After Deadly Shootings, Mass. Congressional Delegation Calls For Stricter Gun Control

Sen. Elizabeth Warrena and Sen. Ed Markey during a Nov. 26, 2018 hearing in Lawrence, Mass. (Winslow Townson/AP)
Sen. Elizabeth Warrena and Sen. Ed Markey during a Nov. 26, 2018 hearing in Lawrence, Mass. (Winslow Townson/AP)

Members of Massachusetts' all-Democratic Congressional delegation are urging lawmakers to pass stricter gun control legislation after two mass shootings in less than 24 hours left at least 29 people dead.

Several lawmakers tweeted in support of communities reeling from the two shootings over the weekend. A gunman in El Paso, Texas killed 20 people and injured as least 26 others on Saturday morning, officials say.  A second mass shooting left at least nine people dead and 27 more injured in Dayton, Ohio early Sunday morning.

Sen. Elizabeth Warren said on Twitter that lawmakers should "take urgent action to end the gun violence epidemic." Warren, who is running for president, has also called for universal background checks and bans on assault weapons.

Some members of Congress tweeted at Senate Majority Leader Mitch McConnell, including Sen. Ed Markey, Rep. Katherine Clark and Rep. Lori Trahan, calling on the Kentucky lawmaker to allow gun control bills filed in the House to pass.

McConnell tweeted Saturday, expressing sympathy for the victims of the El Paso shooting. Clark replied to the tweet, saying: "Americans are dying, and you're blocking us from helping them. Who exactly do you serve?"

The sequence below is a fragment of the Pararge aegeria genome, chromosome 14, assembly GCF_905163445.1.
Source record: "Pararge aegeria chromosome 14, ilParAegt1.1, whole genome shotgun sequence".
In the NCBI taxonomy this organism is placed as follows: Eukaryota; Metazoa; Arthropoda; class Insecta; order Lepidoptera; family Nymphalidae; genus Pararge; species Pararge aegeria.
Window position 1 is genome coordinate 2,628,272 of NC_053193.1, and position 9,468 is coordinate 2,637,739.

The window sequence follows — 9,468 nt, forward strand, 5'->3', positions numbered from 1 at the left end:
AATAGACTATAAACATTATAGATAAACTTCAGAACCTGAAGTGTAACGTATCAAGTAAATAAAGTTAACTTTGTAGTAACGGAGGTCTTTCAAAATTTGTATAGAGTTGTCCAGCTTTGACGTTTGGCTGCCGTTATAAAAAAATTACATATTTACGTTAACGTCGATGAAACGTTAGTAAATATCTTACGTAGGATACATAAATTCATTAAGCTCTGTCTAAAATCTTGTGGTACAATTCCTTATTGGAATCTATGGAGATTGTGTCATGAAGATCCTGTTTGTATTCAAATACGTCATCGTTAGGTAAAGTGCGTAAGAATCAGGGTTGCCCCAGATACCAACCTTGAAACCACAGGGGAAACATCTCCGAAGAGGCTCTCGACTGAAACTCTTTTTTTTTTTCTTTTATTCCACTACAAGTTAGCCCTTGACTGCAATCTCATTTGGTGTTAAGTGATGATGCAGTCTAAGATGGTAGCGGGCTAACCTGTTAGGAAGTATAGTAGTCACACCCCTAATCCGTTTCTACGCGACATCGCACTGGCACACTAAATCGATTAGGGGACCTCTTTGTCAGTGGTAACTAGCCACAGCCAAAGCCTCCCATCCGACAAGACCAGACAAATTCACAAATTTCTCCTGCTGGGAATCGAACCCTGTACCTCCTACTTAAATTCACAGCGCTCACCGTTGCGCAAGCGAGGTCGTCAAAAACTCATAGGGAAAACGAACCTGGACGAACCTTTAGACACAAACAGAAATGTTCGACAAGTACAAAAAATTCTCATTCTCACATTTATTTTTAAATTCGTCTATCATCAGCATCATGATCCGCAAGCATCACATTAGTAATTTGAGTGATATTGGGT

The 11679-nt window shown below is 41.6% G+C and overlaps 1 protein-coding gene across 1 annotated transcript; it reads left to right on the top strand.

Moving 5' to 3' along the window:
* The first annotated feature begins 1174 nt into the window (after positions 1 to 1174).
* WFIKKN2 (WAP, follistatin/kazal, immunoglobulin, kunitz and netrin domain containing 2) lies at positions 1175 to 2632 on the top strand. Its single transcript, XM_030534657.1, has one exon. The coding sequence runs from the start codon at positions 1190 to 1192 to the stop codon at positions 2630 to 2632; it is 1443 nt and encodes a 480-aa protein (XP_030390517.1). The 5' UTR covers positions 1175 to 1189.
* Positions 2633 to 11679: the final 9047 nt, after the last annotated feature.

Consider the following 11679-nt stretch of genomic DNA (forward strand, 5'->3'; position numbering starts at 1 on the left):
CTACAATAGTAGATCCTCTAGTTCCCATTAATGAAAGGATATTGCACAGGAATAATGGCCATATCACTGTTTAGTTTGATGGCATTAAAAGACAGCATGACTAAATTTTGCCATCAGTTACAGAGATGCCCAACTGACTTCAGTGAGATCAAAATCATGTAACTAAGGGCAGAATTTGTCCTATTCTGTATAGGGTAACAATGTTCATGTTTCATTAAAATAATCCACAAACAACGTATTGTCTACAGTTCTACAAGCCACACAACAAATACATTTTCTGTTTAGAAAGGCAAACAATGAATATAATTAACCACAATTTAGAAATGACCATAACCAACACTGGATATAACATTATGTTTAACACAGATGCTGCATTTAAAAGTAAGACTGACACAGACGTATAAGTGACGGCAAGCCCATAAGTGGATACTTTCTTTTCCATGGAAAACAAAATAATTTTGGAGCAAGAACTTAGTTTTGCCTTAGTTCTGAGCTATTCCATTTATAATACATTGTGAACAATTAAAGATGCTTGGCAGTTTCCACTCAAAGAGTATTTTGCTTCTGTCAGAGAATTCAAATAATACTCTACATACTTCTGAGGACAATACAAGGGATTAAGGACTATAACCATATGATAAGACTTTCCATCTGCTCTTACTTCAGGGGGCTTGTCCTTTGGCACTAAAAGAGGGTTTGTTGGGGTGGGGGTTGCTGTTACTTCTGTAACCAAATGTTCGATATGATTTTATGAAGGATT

McConnell has said he will block any Democratic priorities that emerge from the House of Representatives. The House is currently controlled by a Democratic majority.

Speaking at a press conference Sunday, Rep. Stephen Lynch said lawmakers "have to be as actively and as aggressively engaged in fighting white supremacy as we would any other form of hate crime." He also called for stricter legislation.

"The ability of individuals to gain legal access to high capacity weapons — that has to be revisited," Lynch said. "People who have the ability to get these high capacity magazines, that has to be restricted. The ability of some individuals who are regarded as so dangerous they're on the no-fly list, yet they can still purchase weapons freely in many states — that has to be revisited."

Reps. Richard Neal, Jim McGovern, Ayanna Pressley and Seth Moulton also called for policy change.

Moulton, who is also vying for the White House in 2020, has called for stricter gun control. He says he supports background checks and banning the sale of assault weapons and the use of bump stocks. "Citizens don't need guns to protect them from government — they need the government to step up and protect them from guns," he tweeted Saturday.

With reporting from WBUR's Simón Rios

This article was originally published on August 04, 2019.


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Laney Ruckstuhl is the field producer for Morning Edition. She was formerly a digital producer.



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